Predict Multiple Binary feature

Hey

I would like to add manualy an output layer to BERT in order to predict multiple features which are binary.

For example, these outputs would answer the questions:

• Is the text positive? 1 if yes, 0 otherwise.
• Is this text about sports? 1 if yes, 0 if not.
• Is this text about business? 1 if yes, 0 if not.

My first idea was to do it as a regression task, adding an output layer with 3 neurons: one for each question.

The pseudo-code:

``````def __init__(self):
self.bert = CamembertModel.from_pretrained('camembert-base')
self.regressor = nn.Sequential(nn.Linear(dim_in, 3))

def forward(self, input):
outputs = self.bert(input) # "Bert Layers"
outputs = self.regressor(outputs) # LinearSequential with output of 3
return outputs
``````

But Iâ€™ll get values above 1 and below 0. So, which kind of layer could I add in order to get probability (values between 0 and 1) to deal with this problem ?

I hope my question was clear, thank you for your help.

``````m = nn.Softmax(dim=1)
input = torch.randn(4, 3)
output = m(input)

# Output:
#tensor([[0.7552, 0.0566, 0.1882],   --> adds up to 1
#        [0.0267, 0.6366, 0.3367],
#        [0.0937, 0.8218, 0.0845],
#        [0.1545, 0.6051, 0.2404]])
``````

Softmax is good if the probabilities sum to 1. In your example though perhaps they donâ€™t - a text could be both about business and positive. You can try a nn.Sigmoid() layer, whose output is always in the interval [0,1].

2 Likes

You are right. Thanks for the correction

Hi Te!

As you describe it, you are performing a multi-label, multi-class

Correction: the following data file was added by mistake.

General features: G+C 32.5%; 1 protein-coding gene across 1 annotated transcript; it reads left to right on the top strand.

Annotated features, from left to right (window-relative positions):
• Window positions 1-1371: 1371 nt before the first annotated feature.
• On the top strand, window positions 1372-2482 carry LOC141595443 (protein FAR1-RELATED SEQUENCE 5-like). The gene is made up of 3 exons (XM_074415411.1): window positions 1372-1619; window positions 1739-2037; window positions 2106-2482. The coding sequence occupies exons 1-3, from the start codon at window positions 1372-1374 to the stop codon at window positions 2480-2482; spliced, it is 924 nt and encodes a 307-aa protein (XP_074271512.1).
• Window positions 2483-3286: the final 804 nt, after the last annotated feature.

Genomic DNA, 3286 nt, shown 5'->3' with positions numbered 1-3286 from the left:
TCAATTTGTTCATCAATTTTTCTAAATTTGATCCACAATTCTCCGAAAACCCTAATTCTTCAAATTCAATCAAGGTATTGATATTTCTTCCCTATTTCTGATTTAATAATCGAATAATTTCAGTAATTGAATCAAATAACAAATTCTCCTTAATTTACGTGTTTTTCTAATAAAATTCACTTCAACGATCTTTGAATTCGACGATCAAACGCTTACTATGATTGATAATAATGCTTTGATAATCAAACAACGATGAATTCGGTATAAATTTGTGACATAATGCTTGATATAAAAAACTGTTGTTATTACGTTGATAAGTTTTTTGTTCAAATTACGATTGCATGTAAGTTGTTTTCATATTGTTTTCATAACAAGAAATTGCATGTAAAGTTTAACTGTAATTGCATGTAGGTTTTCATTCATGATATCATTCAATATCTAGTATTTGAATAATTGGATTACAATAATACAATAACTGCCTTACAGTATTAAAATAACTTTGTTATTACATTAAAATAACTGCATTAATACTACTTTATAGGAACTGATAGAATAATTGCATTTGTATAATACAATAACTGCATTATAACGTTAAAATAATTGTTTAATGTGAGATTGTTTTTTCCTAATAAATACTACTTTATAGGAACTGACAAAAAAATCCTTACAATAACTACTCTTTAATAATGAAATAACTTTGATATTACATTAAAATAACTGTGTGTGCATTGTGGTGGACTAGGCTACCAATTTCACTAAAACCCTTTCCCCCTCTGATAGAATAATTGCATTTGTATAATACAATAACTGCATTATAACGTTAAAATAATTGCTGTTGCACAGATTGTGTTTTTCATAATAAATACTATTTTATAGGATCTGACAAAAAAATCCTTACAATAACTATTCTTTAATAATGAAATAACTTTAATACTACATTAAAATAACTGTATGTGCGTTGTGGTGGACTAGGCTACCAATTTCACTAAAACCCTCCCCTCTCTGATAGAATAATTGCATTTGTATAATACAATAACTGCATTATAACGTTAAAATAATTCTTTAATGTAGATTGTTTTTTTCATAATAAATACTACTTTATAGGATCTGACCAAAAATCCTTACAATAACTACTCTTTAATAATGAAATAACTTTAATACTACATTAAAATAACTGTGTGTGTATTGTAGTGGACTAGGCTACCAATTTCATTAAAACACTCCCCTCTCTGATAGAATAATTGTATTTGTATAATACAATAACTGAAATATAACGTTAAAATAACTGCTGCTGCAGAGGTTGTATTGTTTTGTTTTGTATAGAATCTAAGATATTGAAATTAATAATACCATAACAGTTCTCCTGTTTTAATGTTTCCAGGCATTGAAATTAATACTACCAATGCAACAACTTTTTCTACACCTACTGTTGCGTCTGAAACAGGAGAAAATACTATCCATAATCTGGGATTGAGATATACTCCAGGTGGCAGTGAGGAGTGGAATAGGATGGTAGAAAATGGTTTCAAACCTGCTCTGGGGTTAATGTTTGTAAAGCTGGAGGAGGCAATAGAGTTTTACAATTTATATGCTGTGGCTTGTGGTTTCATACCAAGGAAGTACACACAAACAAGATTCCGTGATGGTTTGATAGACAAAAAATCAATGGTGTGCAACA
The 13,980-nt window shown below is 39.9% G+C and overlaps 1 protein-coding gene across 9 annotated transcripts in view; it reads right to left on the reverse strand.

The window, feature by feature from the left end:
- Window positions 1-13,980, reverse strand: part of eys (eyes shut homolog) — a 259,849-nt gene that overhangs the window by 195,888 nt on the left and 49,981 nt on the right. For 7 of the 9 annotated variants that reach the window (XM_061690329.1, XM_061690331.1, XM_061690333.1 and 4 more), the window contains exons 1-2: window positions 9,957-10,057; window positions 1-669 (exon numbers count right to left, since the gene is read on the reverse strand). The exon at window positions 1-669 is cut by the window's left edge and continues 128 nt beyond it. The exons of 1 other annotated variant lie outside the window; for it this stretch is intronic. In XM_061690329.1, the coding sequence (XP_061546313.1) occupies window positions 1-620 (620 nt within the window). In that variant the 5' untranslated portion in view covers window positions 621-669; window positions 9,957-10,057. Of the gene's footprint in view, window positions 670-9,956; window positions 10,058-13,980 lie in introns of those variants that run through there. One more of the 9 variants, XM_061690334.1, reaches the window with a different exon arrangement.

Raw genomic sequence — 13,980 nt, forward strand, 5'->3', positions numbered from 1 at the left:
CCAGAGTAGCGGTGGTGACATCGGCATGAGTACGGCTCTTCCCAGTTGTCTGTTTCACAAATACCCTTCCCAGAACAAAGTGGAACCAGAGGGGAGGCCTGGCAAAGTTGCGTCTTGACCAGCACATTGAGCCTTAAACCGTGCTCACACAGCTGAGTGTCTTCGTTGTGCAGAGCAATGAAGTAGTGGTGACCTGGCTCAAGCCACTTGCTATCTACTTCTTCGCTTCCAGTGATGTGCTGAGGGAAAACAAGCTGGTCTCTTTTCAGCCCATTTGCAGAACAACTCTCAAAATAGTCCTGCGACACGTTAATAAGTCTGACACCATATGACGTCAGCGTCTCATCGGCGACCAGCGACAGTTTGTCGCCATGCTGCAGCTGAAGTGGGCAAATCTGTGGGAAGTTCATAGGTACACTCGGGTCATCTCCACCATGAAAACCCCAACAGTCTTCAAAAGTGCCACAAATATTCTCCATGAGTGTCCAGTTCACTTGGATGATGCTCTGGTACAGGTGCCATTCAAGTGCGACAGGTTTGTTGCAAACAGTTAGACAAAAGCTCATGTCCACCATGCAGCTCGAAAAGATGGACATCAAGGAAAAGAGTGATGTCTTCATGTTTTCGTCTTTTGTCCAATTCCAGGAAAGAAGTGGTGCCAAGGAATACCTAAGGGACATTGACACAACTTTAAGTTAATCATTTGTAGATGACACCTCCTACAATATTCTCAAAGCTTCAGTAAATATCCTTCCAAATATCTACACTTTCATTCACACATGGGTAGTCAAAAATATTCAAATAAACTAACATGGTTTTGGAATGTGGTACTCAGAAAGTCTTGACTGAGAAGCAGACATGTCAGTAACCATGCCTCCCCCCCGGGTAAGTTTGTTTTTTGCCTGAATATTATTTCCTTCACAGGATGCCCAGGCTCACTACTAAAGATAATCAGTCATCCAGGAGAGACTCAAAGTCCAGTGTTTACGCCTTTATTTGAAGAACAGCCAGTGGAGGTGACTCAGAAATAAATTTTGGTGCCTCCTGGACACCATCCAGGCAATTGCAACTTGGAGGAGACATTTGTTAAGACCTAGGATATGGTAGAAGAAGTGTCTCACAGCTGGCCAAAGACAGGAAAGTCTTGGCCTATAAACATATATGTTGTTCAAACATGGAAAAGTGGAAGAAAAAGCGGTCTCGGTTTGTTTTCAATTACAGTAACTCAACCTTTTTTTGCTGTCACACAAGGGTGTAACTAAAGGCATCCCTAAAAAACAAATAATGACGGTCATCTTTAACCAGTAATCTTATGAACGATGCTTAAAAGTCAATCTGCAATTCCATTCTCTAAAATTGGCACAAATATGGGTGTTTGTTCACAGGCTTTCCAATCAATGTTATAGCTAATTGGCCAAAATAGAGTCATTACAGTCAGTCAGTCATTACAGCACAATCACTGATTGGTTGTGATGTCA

classification. It is multi-class because you have three classes:
â€śpositive,â€ť â€śsports,â€ť and â€śbusiness.â€ť It is multi-label because for
any given sample, none, some, or all of the classes can be active,
so each sample can be labelled with multiple classes at the same
time.

As you have recognized, this is, in essence, three binary classification
problems that are run through your network at the same time.

The most typical approach for such a problem is to have your final
layer be a `Linear` with `out_features = 3` (your number of classes)
and to use `BCEWithLogitsLoss` as the loss criterion.

The output of your network (which is the output of your final `Linear`
layer) should be interpreted as raw-score logits, one (per sample)
for each of your three classes.

If you need to convert the logits to probabilities (and you usually
donâ€™t), you do so by passing them through a `sigmoid()` function.

Note, however, you should pass the logits directly to `BCEWithLogitsLoss`,
without converting them to probabilities. `BCEWithLogitsLoss` expects
logits and has, in effect, a `sigmoid()` built into it. (For reasons of
numerical stability, you should not use `BCELoss`, which does expect
probabilities.)

If you do need to convert your logits to probabilities, for whatever reason,
you should do it after computing your loss criterion, and not have it be